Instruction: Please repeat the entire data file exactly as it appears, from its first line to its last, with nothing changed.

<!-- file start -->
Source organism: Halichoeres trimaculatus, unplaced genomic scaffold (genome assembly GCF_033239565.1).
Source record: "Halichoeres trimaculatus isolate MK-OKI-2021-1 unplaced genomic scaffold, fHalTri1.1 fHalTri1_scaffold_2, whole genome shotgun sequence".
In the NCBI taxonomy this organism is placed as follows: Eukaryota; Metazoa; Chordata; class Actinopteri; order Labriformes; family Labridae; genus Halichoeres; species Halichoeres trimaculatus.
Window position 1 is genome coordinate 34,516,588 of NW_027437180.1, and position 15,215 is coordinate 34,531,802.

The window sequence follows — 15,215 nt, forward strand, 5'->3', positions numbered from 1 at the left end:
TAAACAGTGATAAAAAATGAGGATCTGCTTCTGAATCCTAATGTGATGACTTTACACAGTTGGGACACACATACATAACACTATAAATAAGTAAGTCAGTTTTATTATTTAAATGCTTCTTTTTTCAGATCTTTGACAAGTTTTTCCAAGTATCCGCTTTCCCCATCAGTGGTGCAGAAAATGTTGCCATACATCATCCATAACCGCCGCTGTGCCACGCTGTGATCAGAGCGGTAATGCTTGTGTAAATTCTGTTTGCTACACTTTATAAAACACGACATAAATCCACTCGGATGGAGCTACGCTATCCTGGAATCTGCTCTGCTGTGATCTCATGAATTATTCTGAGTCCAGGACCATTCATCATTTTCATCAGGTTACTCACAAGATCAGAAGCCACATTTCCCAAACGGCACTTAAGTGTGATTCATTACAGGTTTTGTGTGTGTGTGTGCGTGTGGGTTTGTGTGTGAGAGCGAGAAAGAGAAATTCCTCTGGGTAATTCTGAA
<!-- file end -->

Source organism: Halichoeres trimaculatus, unplaced genomic scaffold (genome assembly GCF_033239565.1).
Source record: "Halichoeres trimaculatus isolate MK-OKI-2021-1 unplaced genomic scaffold, fHalTri1.1 fHalTri1_scaffold_2, whole genome shotgun sequence".
In the NCBI taxonomy this organism is placed as follows: Eukaryota; Metazoa; Chordata; class Actinopteri; order Labriformes; family Labridae; genus Halichoeres; species Halichoeres trimaculatus.
Window position 1 is genome coordinate 34,516,588 of NW_027437180.1, and position 15,215 is coordinate 34,531,802.

The window sequence follows — 15,215 nt, forward strand, 5'->3', positions numbered from 1 at the left end:
TAAACAGTGATAAAAAATGAGGATCTGCTTCTGAATCCTAATGTGATGACTTTACACAGTTGGGACACACATACATAACACTATAAATAAGTAAGTCAGTTTTATTATTTAAATGCTTCTTTTTTCAGATCTTTGACAAGTTTTTCCAAGTATCCGCTTTCCCCATCAGTGGTGCAGAAAATGTTGCCATACATCATCCATAACCGCCGCTGTGCCACGCTGTGATCAGAGCGGTAATGCTTGTGTAAATTCTGTTTGCTACACTTTATAAAACACGACATAAATCCACTCGGATGGAGCTACGCTATCCTGGAATCTGCTCTGCTGTGATCTCATGAATTATTCTGAGTCCAGGACCATTCATCATTTTCATCAGGTTACTCACAAGATCAGAAGCCACATTTCCCAAACGGCACTTAAGTGTGATTCATTACAGGTTTTGTGTGTGTGTGTGCGTGTGGGTTTGTGTGTGAGAGCGAGAAAGAGAAATTCCTCTGGGTAATTCTGAA